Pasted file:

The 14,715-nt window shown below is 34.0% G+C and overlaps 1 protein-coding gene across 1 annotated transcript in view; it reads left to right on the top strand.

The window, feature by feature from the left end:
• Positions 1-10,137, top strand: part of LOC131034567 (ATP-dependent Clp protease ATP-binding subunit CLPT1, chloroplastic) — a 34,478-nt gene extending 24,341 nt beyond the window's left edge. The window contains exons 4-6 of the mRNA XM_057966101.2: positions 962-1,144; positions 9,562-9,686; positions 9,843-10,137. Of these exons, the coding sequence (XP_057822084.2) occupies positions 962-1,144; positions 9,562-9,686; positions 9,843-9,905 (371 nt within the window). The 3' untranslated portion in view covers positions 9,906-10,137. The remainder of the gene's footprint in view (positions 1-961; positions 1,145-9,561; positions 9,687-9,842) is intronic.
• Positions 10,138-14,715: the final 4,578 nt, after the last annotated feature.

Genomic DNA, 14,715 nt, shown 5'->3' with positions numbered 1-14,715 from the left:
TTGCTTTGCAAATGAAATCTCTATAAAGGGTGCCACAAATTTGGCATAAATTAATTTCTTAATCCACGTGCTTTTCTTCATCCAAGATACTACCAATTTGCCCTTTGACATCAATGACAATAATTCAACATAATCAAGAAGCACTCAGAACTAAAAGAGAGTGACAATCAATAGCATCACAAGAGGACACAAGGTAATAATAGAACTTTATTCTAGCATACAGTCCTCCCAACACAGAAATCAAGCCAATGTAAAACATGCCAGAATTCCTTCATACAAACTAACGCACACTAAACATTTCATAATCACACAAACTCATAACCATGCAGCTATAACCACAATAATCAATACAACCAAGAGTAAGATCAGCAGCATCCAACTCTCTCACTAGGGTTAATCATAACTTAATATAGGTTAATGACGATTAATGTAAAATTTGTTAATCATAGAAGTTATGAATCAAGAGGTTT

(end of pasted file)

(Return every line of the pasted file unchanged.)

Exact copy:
The 14,715-nt window shown below is 34.0% G+C and overlaps 1 protein-coding gene across 1 annotated transcript in view; it reads left to right on the top strand.

The window, feature by feature from the left end:
• Positions 1-10,137, top strand: part of LOC131034567 (ATP-dependent Clp protease ATP-binding subunit CLPT1, chloroplastic) — a 34,478-nt gene extending 24,341 nt beyond the window's left edge. The window contains exons 4-6 of the mRNA XM_057966101.2: positions 962-1,144; positions 9,562-9,686; positions 9,843-10,137. Of these exons, the coding sequence (XP_057822084.2) occupies positions 962-1,144; positions 9,562-9,686; positions 9,843-9,905 (371 nt within the window). The 3' untranslated portion in view covers positions 9,906-10,137. The remainder of the gene's footprint in view (positions 1-961; positions 1,145-9,561; positions 9,687-9,842) is intronic.
• Positions 10,138-14,715: the final 4,578 nt, after the last annotated feature.

Genomic DNA, 14,715 nt, shown 5'->3' with positions numbered 1-14,715 from the left:
TTGCTTTGCAAATGAAATCTCTATAAAGGGTGCCACAAATTTGGCATAAATTAATTTCTTAATCCACGTGCTTTTCTTCATCCAAGATACTACCAATTTGCCCTTTGACATCAATGACAATAATTCAACATAATCAAGAAGCACTCAGAACTAAAAGAGAGTGACAATCAATAGCATCACAAGAGGACACAAGGTAATAATAGAACTTTATTCTAGCATACAGTCCTCCCAACACAGAAATCAAGCCAATGTAAAACATGCCAGAATTCCTTCATACAAACTAACGCACACTAAACATTTCATAATCACACAAACTCATAACCATGCAGCTATAACCACAATAATCAATACAACCAAGAGTAAGATCAGCAGCATCCAACTCTCTCACTAGGGTTAATCATAACTTAATATAGGTTAATGACGATTAATGTAAAATTTGTTAATCATAGAAGTTATGAATCAAGAGGTTT